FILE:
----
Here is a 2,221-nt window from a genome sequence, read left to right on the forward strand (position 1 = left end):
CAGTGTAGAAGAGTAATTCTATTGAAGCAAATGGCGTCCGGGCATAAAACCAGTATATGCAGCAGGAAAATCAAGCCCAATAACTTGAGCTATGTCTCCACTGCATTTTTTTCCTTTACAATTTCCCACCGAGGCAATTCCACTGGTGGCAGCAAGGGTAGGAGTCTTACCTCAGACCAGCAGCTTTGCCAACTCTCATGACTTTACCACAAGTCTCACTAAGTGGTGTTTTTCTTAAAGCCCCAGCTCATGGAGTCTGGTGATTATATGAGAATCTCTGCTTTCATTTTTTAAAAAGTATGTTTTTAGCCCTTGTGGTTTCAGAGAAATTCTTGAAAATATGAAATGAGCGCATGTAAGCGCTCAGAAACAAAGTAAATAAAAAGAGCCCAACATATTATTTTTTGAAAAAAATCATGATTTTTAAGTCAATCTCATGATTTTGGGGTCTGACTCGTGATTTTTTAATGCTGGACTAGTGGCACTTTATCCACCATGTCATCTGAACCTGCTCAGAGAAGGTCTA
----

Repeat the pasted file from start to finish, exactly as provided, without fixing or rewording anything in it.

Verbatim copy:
Here is a 2,221-nt window from a genome sequence, read left to right on the forward strand (position 1 = left end):
CAGTGTAGAAGAGTAATTCTATTGAAGCAAATGGCGTCCGGGCATAAAACCAGTATATGCAGCAGGAAAATCAAGCCCAATAACTTGAGCTATGTCTCCACTGCATTTTTTTCCTTTACAATTTCCCACCGAGGCAATTCCACTGGTGGCAGCAAGGGTAGGAGTCTTACCTCAGACCAGCAGCTTTGCCAACTCTCATGACTTTACCACAAGTCTCACTAAGTGGTGTTTTTCTTAAAGCCCCAGCTCATGGAGTCTGGTGATTATATGAGAATCTCTGCTTTCATTTTTTAAAAAGTATGTTTTTAGCCCTTGTGGTTTCAGAGAAATTCTTGAAAATATGAAATGAGCGCATGTAAGCGCTCAGAAACAAAGTAAATAAAAAGAGCCCAACATATTATTTTTTGAAAAAAATCATGATTTTTAAGTCAATCTCATGATTTTGGGGTCTGACTCGTGATTTTTTAATGCTGGACTAGTGGCACTTTATCCACCATGTCATCTGAACCTGCTCAGAGAAGGTCTA